One week ago today, a deadly tornado outbreak in Alabama (AL) and Georgia (GA) caused 6 deaths and a number of injuries, making it the deadliest tornado episode of 2021 so far.
Similar to March 17, 2021 (see toward the end of my post here), the outbreak was well-forecast and well-warned, and as a result many lives were likely saved, even considering the deaths that did occur. As a result, some people on Twitter have mentioned the famous April 27, 2011 tornado "super outbreak" ten years ago, when over 200 tornadoes occurred on one day in the Dixie states and more than 300 people were killed.
The graphic at the top of this page offers a quick comparison of the tornado environments between that day back in 2011 and the recent outbreaks in AL on March 25 and March 17, 2021 using a scatter-diagram showing storm-relative helicity (SRH, a measure of low-level wind shear) and mixed-layer CAPE (a measure of instability). Sizable low-level wind shear can generate low-level storm rotation leading to supercell tornadoes, and CAPE (convective available potential energy) helps support and sustain those rotating storm updrafts.
The big pink dot in the middle of the diagram up at the top of this page is representative of the environment on April 27, 2011, showing an unusually large combination of SRH and CAPE leading to the massively deadly tornado outbreak that day nearly ten years ago. It's pretty clear that 4/27/11 had much larger support for strong and violent tornadoes than either 3/25/21 or 3/17/21.
Getting back to 2021, I've plotted on the same diagram four of the strongest tornadoes from March 25 last week (small yellow-filled dots) and four of the strongest tornadoes from March 17 a couple weeks ago (small red-filled dots), and enclosed those areas on the diagram in black ovals. Comparing 3/25/21 with 3/17/21, it appears that March 25 had somewhat larger low-level wind shear, one difference between the 3/17/21 setting that supported shorter-tracked EF2 tornadoes, and the 3/25/21 setting where tornadoes were stronger (EF3 and EF4) and longer-tracked.
Another difference between March 25 and March 17 (not shown here) was deep-layer wind shear, where 0-6 km bulk wind difference (BWD) on 3/25/21 in central AL averaged near 70 knots or more, whereas on 3/17/21 the 0-6 km BWD averaged only near 50 knots, In other words, the general wind fields and resulting wind shear at multiple levels appeared stronger on March 25, 2021, helping to generate stronger and longer-tracked tornadoes like this one near Greensboro AL and west of Centreville AL at mid-afternoon:
To very briefly review the setting on March 25, here's the tracks of EF2+ tornadoes last Thursday plotted on top of a surface map at 2100 UTC (4:00 pm CDT) on 3/25/21:
And here's an SPC mesoanalysis graphic of composite tornado parameters at 1800 UTC (1:00 pm CDT):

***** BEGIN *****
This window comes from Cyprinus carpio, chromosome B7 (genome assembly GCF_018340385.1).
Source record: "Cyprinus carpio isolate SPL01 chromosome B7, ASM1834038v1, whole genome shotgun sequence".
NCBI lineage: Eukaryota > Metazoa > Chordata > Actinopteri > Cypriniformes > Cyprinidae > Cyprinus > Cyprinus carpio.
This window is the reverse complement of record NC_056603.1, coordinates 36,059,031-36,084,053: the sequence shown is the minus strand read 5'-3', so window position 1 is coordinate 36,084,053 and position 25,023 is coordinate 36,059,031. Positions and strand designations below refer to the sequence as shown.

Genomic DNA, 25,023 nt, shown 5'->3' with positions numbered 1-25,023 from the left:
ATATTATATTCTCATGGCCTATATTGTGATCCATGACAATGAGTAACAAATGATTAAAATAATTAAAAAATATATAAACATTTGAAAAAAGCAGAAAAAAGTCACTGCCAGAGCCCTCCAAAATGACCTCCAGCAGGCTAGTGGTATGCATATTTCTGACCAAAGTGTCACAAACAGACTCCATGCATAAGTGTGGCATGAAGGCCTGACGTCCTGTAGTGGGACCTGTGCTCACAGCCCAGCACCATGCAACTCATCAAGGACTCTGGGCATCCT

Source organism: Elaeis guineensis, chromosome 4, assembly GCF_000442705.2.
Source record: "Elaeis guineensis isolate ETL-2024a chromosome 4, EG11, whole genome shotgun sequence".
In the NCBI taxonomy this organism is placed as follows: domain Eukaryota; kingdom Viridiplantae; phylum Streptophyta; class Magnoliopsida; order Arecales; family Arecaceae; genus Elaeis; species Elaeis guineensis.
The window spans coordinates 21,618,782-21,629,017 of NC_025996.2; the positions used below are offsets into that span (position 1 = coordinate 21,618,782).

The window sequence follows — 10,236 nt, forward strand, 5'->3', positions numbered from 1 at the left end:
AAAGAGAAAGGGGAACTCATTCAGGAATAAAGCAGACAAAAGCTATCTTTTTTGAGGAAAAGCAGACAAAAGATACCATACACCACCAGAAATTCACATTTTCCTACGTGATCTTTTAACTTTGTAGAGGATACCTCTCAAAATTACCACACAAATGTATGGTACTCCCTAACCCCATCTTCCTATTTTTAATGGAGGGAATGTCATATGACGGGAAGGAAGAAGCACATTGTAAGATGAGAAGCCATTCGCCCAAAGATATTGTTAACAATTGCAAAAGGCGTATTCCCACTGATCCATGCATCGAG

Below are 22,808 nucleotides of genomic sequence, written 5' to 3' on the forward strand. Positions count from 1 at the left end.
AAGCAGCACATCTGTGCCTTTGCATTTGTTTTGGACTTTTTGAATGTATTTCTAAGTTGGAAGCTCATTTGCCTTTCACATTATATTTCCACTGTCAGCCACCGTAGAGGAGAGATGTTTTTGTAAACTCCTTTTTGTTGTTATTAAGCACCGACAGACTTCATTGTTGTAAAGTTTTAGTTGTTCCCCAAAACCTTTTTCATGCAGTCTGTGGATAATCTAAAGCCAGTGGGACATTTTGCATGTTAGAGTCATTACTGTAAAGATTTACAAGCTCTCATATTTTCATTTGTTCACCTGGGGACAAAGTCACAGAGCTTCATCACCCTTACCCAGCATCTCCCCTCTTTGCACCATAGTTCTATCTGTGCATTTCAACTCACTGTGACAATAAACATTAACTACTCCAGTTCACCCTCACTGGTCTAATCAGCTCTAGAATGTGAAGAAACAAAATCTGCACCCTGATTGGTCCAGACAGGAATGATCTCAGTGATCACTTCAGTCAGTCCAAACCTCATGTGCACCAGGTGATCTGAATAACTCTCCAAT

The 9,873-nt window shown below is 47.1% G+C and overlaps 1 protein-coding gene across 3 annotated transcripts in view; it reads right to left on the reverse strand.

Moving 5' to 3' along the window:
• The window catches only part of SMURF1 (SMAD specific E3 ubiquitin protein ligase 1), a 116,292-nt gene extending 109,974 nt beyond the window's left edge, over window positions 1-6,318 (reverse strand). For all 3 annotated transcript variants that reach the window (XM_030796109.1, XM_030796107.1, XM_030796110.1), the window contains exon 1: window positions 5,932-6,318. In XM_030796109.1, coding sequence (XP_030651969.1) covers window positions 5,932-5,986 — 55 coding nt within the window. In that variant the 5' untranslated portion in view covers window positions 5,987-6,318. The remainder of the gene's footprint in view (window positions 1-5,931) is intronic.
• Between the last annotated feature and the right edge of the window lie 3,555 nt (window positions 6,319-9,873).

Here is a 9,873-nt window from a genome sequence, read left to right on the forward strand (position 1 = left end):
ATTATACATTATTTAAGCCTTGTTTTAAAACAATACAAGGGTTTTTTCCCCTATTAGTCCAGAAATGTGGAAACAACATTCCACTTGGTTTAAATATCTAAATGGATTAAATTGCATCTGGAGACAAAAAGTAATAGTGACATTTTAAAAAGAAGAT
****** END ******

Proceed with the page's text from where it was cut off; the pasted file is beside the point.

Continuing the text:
The warm sector over central Alabama south of the warm front was where wind shear and instability parameters were maximized and the long-track afternoon tornadoes occurred.
Here's a composite radar image at 1930 UTC (2:30 pm CDT) just before the town of Ohatchee in east-central/northeast AL was hit by a tornado that killed 5 people.
And here's a very interesting photo as that killer tornado approached Ohatchee around 1940 UTC (2:40 pm CDT) -- it appears to show two large vortices, reminiscent of the multi-vortex Elkhart Indiana tornado photographed on Palm Sunday in April of 1965:
This tornado was from the same supercell that produced a 50-mile track EF3 tornado that struck earlier south of Birmingham with damage and injuries.
And, on the radar image earlier, a new supercell is indicated entering west-central AL that would later generate a strong 80-mile track EF3 tornado starting west of Centreville, AL that at times was more than a mile wide (see the tornado photo earlier by Max Olson):
Here's a RAP model mid-afternoon analysis sounding at Centreville, AL showing the environment supporting this longest-track tornado of the day that could have possibly been rated EF4 had it directly hit a town:
With around 300 m2/s2 of 0-1 km SRH, 1400 J/kg of mixed-layer CAPE, over 80 kt of deep-layer shear, and sizable low-level CAPE, this was a fairly potent environment for supporting supercell tornadoes.
As the outbreak extended into evening on March 25, a new storm became tornadic in central AL around 9:00 pm CDT (0200 UTC 3/26/21, not shown). On the graphic below, the wind and instability environment for this storm at 0300 UTC 3/26/21 on SPC mesoanalysis composite tornado parameters was still quite good for supporting strong or violent supercell tornadoes:
And that's in fact what happened, with a low-end EF4 tornado striking Newnan GA over the border from AL around 0400 UTC (11:00 pm EDT), killing one person. After that, storms tended to outrun the warm sector instability axis as they moved eastward, and tornadoes ceased occurring.
Finally, to back up in scale and time a bit, here's the NAM model 9-hr forecast of 500 mb features and energy-helicity index (EHI, combining SRH and CAPE) at mid-afternoon on March 25:
As on March 17, it was again a classic setting with plenty of SRH and CAPE in an area ahead of a strong trough at 500 mb (this time, a strong mid-level shortwave) where lift and forcing resulted from a "spreading" jet branches pattern ahead of this mid-level disturbance.
Last Saturday March 29, 2021 saw yet another deadly tornado day within an active sequence of days, with tornadoes in Texas, Louisiana, Arkansas, Tennessee, and Mississippi; one person was killed in northeast Texas (see photo of EF2 tornado near Carthage, Texas below):
As I write this, it looks like conditions supportive of tornadoes will take a break and hold off until the middle of next week (around April 7th or 8th?) in the central and southern U.S.
- Jon Davies 4/1/21 (no April Fooling)